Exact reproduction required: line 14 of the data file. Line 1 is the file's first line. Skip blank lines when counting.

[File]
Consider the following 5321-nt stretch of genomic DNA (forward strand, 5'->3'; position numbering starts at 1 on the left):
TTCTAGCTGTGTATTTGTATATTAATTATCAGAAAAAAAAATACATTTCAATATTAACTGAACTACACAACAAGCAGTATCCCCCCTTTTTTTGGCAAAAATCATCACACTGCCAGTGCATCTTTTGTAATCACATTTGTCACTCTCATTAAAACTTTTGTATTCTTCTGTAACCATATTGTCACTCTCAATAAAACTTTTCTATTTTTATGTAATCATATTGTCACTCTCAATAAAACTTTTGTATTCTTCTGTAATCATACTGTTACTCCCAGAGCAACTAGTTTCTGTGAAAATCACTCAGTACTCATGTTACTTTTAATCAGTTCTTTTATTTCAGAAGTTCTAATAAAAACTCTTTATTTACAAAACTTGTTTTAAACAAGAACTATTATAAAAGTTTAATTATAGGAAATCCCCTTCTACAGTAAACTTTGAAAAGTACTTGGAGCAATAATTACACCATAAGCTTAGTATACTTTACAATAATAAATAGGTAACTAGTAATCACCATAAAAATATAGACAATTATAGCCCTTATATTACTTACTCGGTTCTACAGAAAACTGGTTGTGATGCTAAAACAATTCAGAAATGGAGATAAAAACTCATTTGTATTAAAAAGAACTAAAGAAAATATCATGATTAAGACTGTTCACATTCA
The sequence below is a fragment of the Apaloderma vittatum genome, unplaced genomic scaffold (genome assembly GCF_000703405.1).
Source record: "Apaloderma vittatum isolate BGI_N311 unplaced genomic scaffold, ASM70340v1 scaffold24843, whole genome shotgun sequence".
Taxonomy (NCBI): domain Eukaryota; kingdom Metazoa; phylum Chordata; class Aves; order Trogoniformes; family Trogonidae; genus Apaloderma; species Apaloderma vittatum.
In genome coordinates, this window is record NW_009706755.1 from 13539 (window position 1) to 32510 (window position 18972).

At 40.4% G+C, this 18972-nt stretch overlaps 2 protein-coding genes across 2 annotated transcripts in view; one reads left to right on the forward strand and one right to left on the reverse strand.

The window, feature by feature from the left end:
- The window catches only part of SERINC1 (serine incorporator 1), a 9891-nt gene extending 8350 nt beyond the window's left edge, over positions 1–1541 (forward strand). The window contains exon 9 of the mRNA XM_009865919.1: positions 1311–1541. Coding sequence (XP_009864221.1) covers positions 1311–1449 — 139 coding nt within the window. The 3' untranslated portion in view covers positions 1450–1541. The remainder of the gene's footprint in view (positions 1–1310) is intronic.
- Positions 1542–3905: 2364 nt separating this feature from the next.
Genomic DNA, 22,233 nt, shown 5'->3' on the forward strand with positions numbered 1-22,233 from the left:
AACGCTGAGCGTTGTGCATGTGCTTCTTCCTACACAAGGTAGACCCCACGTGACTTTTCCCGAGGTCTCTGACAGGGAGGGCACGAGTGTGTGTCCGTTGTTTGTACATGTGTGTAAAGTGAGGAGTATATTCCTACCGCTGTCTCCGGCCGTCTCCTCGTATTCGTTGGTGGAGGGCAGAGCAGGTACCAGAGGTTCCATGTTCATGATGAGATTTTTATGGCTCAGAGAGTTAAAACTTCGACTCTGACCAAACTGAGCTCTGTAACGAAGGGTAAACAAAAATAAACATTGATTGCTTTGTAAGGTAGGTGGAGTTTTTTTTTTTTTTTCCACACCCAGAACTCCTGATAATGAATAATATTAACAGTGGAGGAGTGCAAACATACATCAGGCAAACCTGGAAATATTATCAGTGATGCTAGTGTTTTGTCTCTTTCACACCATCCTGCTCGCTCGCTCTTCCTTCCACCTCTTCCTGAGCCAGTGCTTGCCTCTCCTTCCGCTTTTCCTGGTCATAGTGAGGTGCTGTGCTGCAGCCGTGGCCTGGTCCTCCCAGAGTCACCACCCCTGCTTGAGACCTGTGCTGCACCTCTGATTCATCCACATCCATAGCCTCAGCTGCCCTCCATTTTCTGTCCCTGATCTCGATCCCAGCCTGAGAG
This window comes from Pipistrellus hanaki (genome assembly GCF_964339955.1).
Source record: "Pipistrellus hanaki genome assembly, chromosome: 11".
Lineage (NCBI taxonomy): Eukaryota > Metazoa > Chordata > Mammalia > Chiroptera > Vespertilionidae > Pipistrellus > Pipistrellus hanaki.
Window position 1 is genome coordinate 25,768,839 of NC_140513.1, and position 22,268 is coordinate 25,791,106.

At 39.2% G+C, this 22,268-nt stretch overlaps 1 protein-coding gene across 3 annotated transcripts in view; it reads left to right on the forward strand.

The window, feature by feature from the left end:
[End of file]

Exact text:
Source record: "Pipistrellus hanaki genome assembly, chromosome: 11".